FCW @ 30
Clinger-Cohen and the end of the Brooks Act
- By Paul McCloskey
- Sep 26, 2016
Former Rep. Jack Brooks (D-Texas), sponsor of landmark 1972 IT acquisition legislation.
In February 1996, President Bill Clinton signed a Defense authorization bill that included the Information Technology Management Reform Act. ITMRA, popularly known as the Clinger-Cohen Act, repealed landmark legislation that had set the ground rules for managing government IT and its acquisition practices for nearly three decades.
The Brooks Act, passed in 1972 under the leadership of Rep. Jack Brooks (D-Texas), was designed to ensure that the emerging government computer market was not dominated by a single vendor and that opportunities existed for new firms to sell to government agencies.
The 1996 repeal of the Brooks Act ended the General Services Administration's monopoly on IT purchases and opened the door for agencies to pursue acquisitions without GSA approval. (It also stripped GSA of its role in adjudicating bid protests, most of which are now decided by the Government Accountability Office.)
Frank McDonough, who was deputy associate administrator of GSA's Office of Intergovernmental Solutions at the time, said that although "industry liked the Brooks Act, agencies did not, especially because they were required to obtain a delegation of procurement authority from GSA."
Arguably the most important change, however, was that Clinger-Cohen began the process of urging agencies -- and their CIOs in particular -- to take accountability for their own plans and operations and obtain the leadership authority to carry them out.
In theory, Clinger-Cohen established clear lines of accountability for IT and gave CIOs new authority over agency and IT policymaking. Actual implementation was uneven, however, and CIOs at many agencies remained on the margins of decision-making for vast swaths of mission IT.
Paul Brubaker, who as a congressional staffer was deeply involved in developing the legislation, wrote in a 2014 FCW column that he'd recently spoken with former Sen. William Cohen (R-Maine).
"I think it is fair to say," Brubaker wrote, "that we were both dismayed and disappointed that almost two decades later, the government has failed to take full advantage of the tools provided by the law that bears his name."
The intent of Clinger-Cohen was clear, for both IT spending and strategy, and for 20 years, a cadre of agency, congressional and industry leaders cited the 1996 legislation as they sought to bring better management to federal IT. Those efforts set the stage for the Federal IT Acquisition Reform Act of 2014, which seeks to strengthen the role of CIOs even further.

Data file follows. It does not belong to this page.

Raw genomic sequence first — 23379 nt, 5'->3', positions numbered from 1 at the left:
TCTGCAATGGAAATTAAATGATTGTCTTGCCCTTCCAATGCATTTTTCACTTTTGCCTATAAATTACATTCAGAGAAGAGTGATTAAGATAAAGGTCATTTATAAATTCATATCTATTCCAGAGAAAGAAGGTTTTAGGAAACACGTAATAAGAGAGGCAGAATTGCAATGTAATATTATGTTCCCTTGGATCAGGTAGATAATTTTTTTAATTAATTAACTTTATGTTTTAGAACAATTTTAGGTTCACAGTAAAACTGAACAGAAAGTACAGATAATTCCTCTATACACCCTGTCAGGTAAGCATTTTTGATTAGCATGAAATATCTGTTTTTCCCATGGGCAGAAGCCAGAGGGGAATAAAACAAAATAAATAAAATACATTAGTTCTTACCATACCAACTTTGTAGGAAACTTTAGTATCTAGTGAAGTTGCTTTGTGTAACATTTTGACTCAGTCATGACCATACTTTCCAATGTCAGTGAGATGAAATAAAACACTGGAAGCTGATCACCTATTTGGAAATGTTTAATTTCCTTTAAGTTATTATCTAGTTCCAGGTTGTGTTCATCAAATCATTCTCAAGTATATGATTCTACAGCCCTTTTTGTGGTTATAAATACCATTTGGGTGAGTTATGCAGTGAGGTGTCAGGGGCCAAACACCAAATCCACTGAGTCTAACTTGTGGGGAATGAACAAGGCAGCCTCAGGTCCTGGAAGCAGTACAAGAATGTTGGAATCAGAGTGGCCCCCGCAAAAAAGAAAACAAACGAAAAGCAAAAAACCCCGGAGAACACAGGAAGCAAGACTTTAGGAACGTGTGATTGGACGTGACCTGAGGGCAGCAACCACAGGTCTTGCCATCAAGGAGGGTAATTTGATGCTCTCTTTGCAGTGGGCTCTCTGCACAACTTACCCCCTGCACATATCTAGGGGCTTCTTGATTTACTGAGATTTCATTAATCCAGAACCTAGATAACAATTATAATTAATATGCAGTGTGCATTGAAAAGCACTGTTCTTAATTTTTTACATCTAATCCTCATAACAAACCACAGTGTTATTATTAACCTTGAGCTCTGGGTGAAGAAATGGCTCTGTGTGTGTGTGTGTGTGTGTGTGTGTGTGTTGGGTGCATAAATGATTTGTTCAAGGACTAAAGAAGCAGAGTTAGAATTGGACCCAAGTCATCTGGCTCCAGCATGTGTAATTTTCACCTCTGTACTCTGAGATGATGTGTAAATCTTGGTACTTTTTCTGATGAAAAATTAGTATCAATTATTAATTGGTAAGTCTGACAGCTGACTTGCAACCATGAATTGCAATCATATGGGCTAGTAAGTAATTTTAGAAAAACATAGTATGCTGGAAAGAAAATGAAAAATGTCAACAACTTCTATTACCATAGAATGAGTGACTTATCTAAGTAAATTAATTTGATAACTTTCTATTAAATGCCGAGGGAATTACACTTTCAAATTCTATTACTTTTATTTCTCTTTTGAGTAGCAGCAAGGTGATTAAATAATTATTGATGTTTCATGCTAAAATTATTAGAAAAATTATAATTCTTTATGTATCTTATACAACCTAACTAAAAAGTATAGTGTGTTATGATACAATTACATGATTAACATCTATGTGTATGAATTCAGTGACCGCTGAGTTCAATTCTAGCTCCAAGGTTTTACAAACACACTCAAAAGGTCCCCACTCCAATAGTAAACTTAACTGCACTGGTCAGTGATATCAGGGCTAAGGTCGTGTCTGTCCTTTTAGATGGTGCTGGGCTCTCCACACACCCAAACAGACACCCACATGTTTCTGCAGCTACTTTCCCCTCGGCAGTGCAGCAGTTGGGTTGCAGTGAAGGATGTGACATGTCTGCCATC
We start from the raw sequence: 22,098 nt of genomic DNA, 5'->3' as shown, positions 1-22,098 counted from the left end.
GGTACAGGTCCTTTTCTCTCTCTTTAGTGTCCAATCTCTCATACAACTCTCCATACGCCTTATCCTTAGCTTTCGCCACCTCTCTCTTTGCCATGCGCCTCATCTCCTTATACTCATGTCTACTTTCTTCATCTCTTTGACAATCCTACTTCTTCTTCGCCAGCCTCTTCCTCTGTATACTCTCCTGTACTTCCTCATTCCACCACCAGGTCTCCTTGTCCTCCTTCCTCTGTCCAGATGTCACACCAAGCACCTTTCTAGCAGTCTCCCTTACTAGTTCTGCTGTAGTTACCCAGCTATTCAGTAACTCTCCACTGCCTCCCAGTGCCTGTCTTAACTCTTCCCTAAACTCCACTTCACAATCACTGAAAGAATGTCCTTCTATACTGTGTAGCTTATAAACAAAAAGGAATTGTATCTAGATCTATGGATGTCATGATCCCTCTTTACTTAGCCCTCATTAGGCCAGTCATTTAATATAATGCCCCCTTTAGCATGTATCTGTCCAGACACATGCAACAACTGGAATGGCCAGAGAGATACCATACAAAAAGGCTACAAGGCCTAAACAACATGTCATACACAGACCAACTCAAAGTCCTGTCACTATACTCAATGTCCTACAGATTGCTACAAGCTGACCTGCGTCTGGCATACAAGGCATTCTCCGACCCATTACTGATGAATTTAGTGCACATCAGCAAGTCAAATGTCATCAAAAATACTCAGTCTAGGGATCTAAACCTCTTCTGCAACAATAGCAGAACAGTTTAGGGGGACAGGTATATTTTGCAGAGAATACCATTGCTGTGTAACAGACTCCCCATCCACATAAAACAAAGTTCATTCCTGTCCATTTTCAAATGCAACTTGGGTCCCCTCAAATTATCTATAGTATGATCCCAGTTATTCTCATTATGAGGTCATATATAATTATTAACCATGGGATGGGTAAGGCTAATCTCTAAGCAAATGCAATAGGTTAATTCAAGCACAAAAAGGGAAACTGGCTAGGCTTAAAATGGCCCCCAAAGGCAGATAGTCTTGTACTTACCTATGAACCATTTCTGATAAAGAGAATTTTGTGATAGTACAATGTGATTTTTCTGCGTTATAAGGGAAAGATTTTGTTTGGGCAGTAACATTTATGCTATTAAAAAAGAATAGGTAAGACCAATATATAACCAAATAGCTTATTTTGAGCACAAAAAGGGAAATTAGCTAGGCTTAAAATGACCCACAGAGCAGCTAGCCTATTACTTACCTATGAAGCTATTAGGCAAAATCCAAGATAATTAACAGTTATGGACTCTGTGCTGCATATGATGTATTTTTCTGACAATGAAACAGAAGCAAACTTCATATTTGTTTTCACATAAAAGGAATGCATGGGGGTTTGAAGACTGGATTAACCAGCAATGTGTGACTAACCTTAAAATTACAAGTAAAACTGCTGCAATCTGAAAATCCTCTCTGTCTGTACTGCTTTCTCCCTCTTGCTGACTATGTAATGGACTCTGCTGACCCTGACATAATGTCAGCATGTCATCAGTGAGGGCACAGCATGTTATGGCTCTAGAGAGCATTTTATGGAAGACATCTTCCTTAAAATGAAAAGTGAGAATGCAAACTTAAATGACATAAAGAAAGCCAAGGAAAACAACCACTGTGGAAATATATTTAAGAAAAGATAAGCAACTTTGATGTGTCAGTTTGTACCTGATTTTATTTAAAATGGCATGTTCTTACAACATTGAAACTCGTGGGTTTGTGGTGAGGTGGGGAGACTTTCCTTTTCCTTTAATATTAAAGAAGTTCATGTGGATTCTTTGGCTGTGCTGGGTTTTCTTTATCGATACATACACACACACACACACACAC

FITARA, which also became law as part of a Defense authorization bill, explicitly gives agency CIOs authority over all IT spending throughout an organization. It also grants top CIOs a direct say in hiring CIOs for components within their departments -- roles that had often been independent and powerful fiefdoms.
The law comes with a host of mandates and reporting obligations for the newly empowered CIOs, and although early congressional scorecards suggest that much work remains, the implementation and oversight efforts show traction that Clinger-Cohen never enjoyed.
Notably, FITARA gives CIOs a seat at the proverbial table and requires that they work closely with the others already sitting there.
"FITARA gives them authority," Dan Chenok, executive director of the IBM Center for the Business of Government, told FCW, "but it has them exercise that authority working with their colleagues. It's not like the CIO is the single change agent."
U.S. CIO Tony Scott has called himself a big fan of FITARA and predicted that the law would make good CIOs better while weeding out underperformers. Scott also said his office is drafting a CIO job description that stresses the business and leadership skills the job now requires, adding that agencies can use it as a template for future hires.
That job description has not yet been shared publicly, but curious IT types can find another, likely similar template: It's in the conference report for the 1996 bill that repealed the Brooks Act.
Paul McCloskey is senior editor of GCN. A former editor-in-chief of both GCN and FCW, McCloskey was part of Federal Computer Week's founding editorial staff.